Anon 1.10am: you know full well I am not referring to neurosurgery. I support keeping that service in Swansea and will continue to fight for that. The fact that it was in the document did not guarantee that it would be saved. Your assertion that we do not have any policies is absolute nonsense as you know too well. The issue here is whether some Plaid's policies in this document were deliverable. There were also other issues as already outlined in this thread.

Anon 1.05am: Plaid may well have costed their policies but their guru completely misunderstood the way that the Barnett formula works and massively over-estimated the amount of money available to the Assembly over the next four years. This is not a silly rumour it is a fact.

Guto: one of my problems with the document was the referendum, yes. I think that it is the job of government to govern and that this is the sort of beneficial change that should be put in without a referendum. Referendums are a recent innovation in government and should be reserved for major constitutional change. In this case it was put in so as to try and kick the proposal into touch.

Better a centre left government than having the Tories back in charge.

"Better a centre left government than having the Tories back in charge."

Have you forgotten that it was you who personally organised the campaign to block a lib-lab pact? There were four possible outcomes from this election

1. Lib-Lab: Lib Leadership wanted this. Labour party wanted this. Peter Black opposed.

2. Rainbow: Plaid and Tories wanted this. Lib leadership saw it as 2nd best option. Peter Black opposed.

3. Lab-Plaid: Plaid and Labour would both have prefered to work with the Libs. If Lib Dems had been more honest at the start this could have been possible but Labour concentrated on Libs and Plaid did the same.

4. Lab minority: labour, Plaid and tories all saw this as worst option. Will provide weak government. The only reason it is going to happen is because Peter Black wanted rid of Mike German.

I hope now that either Labour or Plaid will be able to form a stable government (possibly with each other) but you and your party must take the responsibility for this mess.
Peter. If the meeting on saturday votes in favour of the agreement will you resign as an AM as you are obviously out of touch with your constituents as well as the party?
Tomos,you misunderstand my position. I am not opposed to coalitions involving the Welsh Liberal Democrats. My focus has been on getting the party in shape to take one on. It was fairly evident on Wednesday night that this is not the case at present. You also give me too much credit for my influence. I have merely stated my own position, I have not been organising anything.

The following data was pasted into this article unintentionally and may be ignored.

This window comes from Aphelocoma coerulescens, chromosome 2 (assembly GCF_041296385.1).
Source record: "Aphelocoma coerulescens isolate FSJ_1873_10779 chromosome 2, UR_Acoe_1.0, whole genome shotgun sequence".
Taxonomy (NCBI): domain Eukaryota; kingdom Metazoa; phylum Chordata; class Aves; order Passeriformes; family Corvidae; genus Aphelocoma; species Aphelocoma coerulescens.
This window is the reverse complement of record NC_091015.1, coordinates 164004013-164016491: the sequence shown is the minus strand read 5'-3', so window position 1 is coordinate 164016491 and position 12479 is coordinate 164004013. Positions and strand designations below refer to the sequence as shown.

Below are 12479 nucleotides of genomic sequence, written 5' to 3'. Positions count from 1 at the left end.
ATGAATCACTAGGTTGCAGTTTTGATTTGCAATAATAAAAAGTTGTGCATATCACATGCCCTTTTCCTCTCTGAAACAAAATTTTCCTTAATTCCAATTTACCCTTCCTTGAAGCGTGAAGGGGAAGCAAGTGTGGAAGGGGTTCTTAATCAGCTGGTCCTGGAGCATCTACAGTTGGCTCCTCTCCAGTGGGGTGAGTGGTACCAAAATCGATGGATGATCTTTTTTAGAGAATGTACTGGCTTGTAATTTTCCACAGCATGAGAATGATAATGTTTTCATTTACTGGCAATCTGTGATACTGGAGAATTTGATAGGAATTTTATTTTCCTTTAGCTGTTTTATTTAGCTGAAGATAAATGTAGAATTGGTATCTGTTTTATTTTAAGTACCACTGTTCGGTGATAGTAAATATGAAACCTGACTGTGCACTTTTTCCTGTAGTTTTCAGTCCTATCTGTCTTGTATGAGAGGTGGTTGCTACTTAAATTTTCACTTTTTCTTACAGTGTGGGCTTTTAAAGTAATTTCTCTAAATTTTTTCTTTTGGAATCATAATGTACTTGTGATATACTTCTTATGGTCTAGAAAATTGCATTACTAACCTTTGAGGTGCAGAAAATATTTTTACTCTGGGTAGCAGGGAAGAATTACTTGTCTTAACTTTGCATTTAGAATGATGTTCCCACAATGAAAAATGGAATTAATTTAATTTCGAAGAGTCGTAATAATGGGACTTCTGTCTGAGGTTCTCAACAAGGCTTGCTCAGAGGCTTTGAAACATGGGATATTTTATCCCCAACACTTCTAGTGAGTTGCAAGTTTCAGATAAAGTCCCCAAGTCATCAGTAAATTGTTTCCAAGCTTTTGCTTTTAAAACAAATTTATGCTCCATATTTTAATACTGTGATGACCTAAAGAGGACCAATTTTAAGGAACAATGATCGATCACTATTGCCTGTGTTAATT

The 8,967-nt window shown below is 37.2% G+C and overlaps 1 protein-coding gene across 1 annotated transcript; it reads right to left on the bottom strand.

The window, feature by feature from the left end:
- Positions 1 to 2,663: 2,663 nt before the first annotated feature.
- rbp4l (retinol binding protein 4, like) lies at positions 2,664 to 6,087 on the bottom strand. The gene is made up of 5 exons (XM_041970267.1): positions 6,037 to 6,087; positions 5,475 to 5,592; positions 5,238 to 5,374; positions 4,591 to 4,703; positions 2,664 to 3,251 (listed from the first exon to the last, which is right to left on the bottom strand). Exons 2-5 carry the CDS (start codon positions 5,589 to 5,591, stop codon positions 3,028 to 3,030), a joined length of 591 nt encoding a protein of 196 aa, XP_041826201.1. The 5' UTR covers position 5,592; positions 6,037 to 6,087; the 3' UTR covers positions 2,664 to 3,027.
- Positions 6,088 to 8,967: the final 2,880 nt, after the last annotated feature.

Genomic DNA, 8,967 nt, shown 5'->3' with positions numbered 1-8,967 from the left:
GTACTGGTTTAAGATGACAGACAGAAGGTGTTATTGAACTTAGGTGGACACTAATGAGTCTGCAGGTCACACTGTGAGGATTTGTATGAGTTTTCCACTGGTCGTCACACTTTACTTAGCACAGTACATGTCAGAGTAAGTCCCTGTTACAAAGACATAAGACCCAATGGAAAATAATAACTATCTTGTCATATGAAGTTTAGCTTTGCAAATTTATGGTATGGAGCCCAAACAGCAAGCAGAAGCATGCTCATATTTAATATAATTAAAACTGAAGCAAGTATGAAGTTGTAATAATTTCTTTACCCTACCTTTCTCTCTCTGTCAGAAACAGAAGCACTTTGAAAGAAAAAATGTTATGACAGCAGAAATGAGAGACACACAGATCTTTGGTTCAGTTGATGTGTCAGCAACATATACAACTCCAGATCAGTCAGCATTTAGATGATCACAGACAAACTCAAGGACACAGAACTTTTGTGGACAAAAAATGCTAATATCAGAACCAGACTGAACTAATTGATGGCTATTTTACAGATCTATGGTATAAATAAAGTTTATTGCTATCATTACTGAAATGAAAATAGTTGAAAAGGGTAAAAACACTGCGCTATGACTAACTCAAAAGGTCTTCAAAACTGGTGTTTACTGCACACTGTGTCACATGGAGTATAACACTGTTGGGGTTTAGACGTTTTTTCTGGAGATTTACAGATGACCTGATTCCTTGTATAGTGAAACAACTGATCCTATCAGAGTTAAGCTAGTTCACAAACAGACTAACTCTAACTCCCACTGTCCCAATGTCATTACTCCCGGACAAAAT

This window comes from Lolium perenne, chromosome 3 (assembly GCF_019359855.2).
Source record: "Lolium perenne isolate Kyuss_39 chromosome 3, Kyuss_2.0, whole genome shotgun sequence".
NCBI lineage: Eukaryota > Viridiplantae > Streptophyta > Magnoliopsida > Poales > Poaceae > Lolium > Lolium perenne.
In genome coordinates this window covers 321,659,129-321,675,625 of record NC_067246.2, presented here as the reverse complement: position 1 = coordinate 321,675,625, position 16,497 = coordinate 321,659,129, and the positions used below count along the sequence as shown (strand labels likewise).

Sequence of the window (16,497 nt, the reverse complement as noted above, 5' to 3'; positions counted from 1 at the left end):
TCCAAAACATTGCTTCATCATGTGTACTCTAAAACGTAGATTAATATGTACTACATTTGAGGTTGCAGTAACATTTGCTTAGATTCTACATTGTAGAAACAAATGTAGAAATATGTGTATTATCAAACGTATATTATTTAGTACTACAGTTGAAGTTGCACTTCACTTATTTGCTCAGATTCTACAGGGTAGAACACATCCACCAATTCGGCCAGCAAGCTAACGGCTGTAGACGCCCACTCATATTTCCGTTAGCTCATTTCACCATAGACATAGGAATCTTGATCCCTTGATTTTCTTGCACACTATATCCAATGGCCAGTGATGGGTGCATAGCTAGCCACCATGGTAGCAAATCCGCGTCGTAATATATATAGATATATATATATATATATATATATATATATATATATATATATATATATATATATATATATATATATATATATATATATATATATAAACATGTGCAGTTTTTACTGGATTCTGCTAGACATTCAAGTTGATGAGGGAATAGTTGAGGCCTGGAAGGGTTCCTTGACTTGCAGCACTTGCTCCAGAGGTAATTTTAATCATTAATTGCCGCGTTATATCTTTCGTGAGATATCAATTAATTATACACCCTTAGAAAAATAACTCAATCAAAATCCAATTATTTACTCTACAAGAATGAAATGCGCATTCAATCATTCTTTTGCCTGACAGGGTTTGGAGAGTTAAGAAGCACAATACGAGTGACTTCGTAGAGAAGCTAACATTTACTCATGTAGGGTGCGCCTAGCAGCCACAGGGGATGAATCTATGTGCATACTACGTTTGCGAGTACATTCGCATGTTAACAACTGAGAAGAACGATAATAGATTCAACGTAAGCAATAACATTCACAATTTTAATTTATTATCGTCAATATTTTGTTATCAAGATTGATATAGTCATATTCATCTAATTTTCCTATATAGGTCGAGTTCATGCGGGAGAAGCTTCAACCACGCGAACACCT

If the grassroots revolted against a Lib-Lab pact that was spontaneous or in response to a consultation. It was not down to me. There was no organised campaign and I had no part in trying to start one.

Simo, I have said all along that I am a democrat and will accept the will of the party. I will argue my case and if I lose I will work with the outcome. That is democracy. You have no evidence that I am out of touch with my constituents. I may not represent all of my party but my view is shared by a substantial number of them.
"Anon 4.25: I have been as clear as I am going to be on this blog as to why I opposed the accord and what I thought was wrong with it."

Fair enough. But note: you have failed to mention a SINGLE specific policy in the Accord document that you are opposed to, let alone a policy that you are so fundamentally opposed to that, as a point of principle, you think it worthwhile turning your back on the opportunity to actually implement those policies with which you agree in the rest of the document. Let's face it, your position on this has nothing - or almost nothing - to do with policies. It's about what you call 'politics', namely the need to 'renew' the party.

For you this clearly means replacing German. But who's your candidate? Only two are remotely credible and JR clearly doesn't want it while the time is not right for KW for fairly obvious (family) reasons. Replacing Opik is also necessary (and few if any would disagree on this by now). But again, with whom? Without wishing to be unkind, none of the other current MPs are up to it. So who's your alternative and what is your strategy?

Similarly with regards policy. No doubt you will trumpet the need for new 'radical' policy ideas. But really, more radical than the PROGRAMME FOR GOVERNMENT set out in the Accord document? Pull the other one.